Since time immemorial, man has looked up to the stars.

It was around three years ago, I was asked by Neil Fraser to head up to the dilapidated old site of the old Brisbane Observatory as it approached its 200th anniversary.

The Three Sisters were built on Green Hill to help Sir Thomas Brisbane in the alignment of his telescopes to study other worlds and constellations up above.

The Largs Historical Society have launched a campaign to try and restore the Brisbane Observatory, a prospect which seems imminently under threat by the prospect of a major housing development as alluded to in the pages of the Largs and Millport Weekly News a few weeks ago. The general Largs infrastructure can barely cope as it is, heaven only knows how it would cope with another 260 houses.

Since the days of Sir Thomas Brisbane's famed observatory, one wonders if Largs might be missing out on a colossal own goal.

During recent Tuesday evenings, I have visited the Coats Observatory in Paisley, which is an incredible facility with magnificent telescopes which enlarge some of the intergalactic delights in our solar system and beyond.

I was quite taken aback as I got a glimpse through one of their largest telescopes in the cramped viewtower on a glistening Tuesday night of Jupiter. While we are all used to the computer generated starfields on tv and films, it is something else to view an alien planet up close.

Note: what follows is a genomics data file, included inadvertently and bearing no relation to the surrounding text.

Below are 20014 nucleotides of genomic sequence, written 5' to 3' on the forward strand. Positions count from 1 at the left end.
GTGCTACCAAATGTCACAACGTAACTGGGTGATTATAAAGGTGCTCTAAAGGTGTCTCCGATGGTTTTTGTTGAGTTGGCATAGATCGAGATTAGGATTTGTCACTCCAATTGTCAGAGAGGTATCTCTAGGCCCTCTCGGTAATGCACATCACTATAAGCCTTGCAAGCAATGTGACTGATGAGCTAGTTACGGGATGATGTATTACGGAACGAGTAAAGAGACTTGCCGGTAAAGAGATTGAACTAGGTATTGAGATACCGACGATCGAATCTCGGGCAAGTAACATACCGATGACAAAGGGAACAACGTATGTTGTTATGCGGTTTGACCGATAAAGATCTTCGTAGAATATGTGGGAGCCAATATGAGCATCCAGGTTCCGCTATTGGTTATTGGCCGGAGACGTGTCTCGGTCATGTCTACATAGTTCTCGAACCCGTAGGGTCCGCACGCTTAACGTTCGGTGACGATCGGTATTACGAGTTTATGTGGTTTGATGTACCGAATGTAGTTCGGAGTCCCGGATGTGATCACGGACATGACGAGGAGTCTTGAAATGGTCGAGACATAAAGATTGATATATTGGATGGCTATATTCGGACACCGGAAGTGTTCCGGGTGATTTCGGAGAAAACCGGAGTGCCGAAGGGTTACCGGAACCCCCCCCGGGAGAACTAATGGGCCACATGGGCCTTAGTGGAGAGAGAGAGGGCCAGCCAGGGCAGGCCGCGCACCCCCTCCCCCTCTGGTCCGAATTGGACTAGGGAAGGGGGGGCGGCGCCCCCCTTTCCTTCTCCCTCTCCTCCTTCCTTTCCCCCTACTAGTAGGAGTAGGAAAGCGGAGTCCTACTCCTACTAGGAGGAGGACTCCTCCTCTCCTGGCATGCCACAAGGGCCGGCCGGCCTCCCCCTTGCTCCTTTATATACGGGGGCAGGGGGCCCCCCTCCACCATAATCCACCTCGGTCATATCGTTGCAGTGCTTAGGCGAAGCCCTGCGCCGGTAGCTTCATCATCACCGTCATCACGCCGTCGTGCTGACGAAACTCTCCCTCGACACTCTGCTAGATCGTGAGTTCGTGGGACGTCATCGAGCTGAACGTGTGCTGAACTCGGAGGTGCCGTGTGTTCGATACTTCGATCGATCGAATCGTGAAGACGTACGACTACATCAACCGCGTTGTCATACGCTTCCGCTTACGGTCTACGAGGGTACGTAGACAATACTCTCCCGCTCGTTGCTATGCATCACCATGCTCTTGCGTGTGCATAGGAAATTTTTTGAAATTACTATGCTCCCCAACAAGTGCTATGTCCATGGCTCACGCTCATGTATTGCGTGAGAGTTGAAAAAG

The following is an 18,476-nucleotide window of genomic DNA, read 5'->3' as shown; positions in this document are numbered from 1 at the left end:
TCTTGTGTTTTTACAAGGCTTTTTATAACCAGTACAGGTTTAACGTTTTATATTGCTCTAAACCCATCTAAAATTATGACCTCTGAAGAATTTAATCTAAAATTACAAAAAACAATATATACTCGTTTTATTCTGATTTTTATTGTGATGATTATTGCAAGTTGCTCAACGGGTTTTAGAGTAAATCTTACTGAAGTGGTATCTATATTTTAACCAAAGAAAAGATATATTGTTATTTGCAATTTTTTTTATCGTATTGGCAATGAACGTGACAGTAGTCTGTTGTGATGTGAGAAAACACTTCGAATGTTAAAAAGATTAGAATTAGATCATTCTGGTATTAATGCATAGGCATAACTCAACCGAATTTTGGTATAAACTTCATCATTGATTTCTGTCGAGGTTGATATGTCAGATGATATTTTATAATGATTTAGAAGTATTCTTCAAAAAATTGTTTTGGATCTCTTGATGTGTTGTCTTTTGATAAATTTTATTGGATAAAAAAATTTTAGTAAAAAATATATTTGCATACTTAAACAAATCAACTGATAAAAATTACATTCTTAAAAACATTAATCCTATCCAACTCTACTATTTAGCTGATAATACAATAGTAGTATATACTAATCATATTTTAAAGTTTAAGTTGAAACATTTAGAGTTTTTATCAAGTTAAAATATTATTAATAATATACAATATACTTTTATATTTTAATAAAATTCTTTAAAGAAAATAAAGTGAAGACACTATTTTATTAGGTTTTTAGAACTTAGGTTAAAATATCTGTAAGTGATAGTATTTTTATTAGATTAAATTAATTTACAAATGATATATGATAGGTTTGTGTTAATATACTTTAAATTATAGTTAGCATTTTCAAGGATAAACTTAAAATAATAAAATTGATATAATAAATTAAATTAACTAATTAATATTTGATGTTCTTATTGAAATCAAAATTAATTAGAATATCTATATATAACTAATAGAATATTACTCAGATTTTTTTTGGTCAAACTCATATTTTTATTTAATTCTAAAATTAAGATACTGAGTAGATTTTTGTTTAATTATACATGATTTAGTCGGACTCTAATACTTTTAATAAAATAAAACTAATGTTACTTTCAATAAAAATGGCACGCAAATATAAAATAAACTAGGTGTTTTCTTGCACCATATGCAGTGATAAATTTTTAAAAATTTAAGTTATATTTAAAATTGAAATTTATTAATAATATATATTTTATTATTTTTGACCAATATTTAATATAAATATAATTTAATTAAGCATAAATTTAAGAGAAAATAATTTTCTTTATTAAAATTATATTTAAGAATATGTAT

Staring back at me was a shimmering bright moon like structure which had silver and brown layers, and surrounded by three stars, which I was told afterwards were actually moons.

On asking our astronomer guide about his favourite sight in the solar system, he said: "It has to be the rings of Saturn. I have known people who have looked through our telescope and their jaws have just dropped in amazement." Another thing that surprised me was that stars through a telescope do not twinkle as you would expect. Stars appear to twinkle because the light from them must reach us by passing through the atmosphere of the earth. By doing this, the light will experience some "distortion", probably like looking like the back wall behind a radiator.

Altogether it was a fascinating experience, and upon being led out to the back garden, we were handed binoculars while waiting to use the in-demand telescopes. As well as getting a view of the space station flying overhead, there was other thrilling sites including the Orion Nebula, where star clusters are born, to the contrasting Betelgeuse star - a dying red dwarf. If it were at the center of our Solar System, its surface would extend past the asteroid belt possibly to the orbit of Jupiter and beyond, wholly engulfing Mercury, Venus, the Earth and Mars. And it is set to go bang! When the star dies and explodes, causing a supernova, we will see the star in the sky even during daylight for months to come, it could even be like a second sun, some stargazers have speculated.

Our sun is also set to die, but don't have nightmares, and do sleep well, it is not going to happen for at least five billion years.